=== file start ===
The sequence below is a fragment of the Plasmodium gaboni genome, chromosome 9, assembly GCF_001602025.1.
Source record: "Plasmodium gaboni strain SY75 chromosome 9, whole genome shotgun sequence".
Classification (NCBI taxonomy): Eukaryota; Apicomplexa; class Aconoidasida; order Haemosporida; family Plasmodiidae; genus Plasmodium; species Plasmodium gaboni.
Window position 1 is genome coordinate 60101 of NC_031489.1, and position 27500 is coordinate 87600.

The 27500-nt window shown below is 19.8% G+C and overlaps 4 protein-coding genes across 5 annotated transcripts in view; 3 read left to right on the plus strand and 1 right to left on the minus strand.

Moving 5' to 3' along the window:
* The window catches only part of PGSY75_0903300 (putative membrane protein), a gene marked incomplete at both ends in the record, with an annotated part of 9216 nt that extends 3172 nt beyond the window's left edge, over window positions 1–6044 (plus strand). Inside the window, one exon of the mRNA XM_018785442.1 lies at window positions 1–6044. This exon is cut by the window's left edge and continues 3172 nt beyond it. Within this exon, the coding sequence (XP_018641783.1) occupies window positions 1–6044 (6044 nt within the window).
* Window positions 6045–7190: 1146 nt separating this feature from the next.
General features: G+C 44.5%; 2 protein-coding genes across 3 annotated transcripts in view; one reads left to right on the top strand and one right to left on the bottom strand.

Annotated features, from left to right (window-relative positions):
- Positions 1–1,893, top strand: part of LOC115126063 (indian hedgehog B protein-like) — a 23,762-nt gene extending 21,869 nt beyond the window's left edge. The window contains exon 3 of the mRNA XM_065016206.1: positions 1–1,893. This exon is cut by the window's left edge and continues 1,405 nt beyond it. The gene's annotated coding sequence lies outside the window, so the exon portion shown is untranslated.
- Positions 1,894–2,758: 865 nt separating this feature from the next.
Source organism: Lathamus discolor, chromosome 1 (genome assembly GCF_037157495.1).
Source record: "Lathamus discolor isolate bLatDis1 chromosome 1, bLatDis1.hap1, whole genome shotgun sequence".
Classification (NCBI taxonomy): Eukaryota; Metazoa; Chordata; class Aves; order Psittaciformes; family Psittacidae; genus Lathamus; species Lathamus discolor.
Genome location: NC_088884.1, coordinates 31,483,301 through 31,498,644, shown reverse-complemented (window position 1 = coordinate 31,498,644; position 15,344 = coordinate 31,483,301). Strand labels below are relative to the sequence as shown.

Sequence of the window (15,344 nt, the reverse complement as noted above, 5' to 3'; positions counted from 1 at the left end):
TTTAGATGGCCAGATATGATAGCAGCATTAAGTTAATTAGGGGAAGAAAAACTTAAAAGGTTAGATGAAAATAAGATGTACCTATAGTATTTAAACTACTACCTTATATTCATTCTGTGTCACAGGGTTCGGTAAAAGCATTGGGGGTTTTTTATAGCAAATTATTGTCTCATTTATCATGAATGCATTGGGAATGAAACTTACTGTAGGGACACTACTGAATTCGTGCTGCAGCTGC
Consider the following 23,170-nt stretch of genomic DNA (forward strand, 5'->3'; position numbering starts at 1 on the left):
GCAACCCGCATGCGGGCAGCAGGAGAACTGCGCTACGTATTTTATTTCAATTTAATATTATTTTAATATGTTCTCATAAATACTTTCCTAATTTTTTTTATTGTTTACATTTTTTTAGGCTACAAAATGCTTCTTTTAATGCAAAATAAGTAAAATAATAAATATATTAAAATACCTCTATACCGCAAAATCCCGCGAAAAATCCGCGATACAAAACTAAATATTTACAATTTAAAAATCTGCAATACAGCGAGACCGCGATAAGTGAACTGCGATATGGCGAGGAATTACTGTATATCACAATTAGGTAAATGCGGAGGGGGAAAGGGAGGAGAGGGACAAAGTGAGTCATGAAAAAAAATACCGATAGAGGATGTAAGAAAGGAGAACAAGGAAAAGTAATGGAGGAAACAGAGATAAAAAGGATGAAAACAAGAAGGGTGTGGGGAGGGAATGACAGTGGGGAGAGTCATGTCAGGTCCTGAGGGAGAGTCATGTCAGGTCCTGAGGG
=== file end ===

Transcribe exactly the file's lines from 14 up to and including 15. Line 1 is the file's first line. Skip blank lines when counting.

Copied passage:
Source record: "Lathamus discolor isolate bLatDis1 chromosome 1, bLatDis1.hap1, whole genome shotgun sequence".
Classification (NCBI taxonomy): Eukaryota; Metazoa; Chordata; class Aves; order Psittaciformes; family Psittacidae; genus Lathamus; species Lathamus discolor.